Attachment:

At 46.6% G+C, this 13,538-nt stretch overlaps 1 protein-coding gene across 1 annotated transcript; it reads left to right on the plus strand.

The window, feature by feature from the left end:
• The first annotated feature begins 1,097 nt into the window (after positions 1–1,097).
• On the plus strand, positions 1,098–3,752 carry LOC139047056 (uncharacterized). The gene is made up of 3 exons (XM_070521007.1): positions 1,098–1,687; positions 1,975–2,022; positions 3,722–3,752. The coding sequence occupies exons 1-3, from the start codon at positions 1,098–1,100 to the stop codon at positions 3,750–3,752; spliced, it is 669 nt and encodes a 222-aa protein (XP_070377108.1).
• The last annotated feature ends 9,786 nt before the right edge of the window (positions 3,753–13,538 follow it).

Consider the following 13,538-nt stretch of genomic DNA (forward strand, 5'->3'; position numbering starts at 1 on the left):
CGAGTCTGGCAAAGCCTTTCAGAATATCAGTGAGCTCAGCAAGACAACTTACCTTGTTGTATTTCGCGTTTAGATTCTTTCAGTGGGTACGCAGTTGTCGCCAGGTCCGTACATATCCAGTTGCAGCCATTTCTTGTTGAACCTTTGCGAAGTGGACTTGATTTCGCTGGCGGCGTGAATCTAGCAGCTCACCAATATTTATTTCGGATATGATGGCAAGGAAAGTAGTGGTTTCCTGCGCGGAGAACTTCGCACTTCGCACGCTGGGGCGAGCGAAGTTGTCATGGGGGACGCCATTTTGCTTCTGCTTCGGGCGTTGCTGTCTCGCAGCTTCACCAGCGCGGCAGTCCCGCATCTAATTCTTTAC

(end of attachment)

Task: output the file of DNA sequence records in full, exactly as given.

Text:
At 46.6% G+C, this 13,538-nt stretch overlaps 1 protein-coding gene across 1 annotated transcript; it reads left to right on the plus strand.

The window, feature by feature from the left end:
• The first annotated feature begins 1,097 nt into the window (after positions 1–1,097).
• On the plus strand, positions 1,098–3,752 carry LOC139047056 (uncharacterized). The gene is made up of 3 exons (XM_070521007.1): positions 1,098–1,687; positions 1,975–2,022; positions 3,722–3,752. The coding sequence occupies exons 1-3, from the start codon at positions 1,098–1,100 to the stop codon at positions 3,750–3,752; spliced, it is 669 nt and encodes a 222-aa protein (XP_070377108.1).
• The last annotated feature ends 9,786 nt before the right edge of the window (positions 3,753–13,538 follow it).

Consider the following 13,538-nt stretch of genomic DNA (forward strand, 5'->3'; position numbering starts at 1 on the left):
CGAGTCTGGCAAAGCCTTTCAGAATATCAGTGAGCTCAGCAAGACAACTTACCTTGTTGTATTTCGCGTTTAGATTCTTTCAGTGGGTACGCAGTTGTCGCCAGGTCCGTACATATCCAGTTGCAGCCATTTCTTGTTGAACCTTTGCGAAGTGGACTTGATTTCGCTGGCGGCGTGAATCTAGCAGCTCACCAATATTTATTTCGGATATGATGGCAAGGAAAGTAGTGGTTTCCTGCGCGGAGAACTTCGCACTTCGCACGCTGGGGCGAGCGAAGTTGTCATGGGGGACGCCATTTTGCTTCTGCTTCGGGCGTTGCTGTCTCGCAGCTTCACCAGCGCGGCAGTCCCGCATCTAATTCTTTAC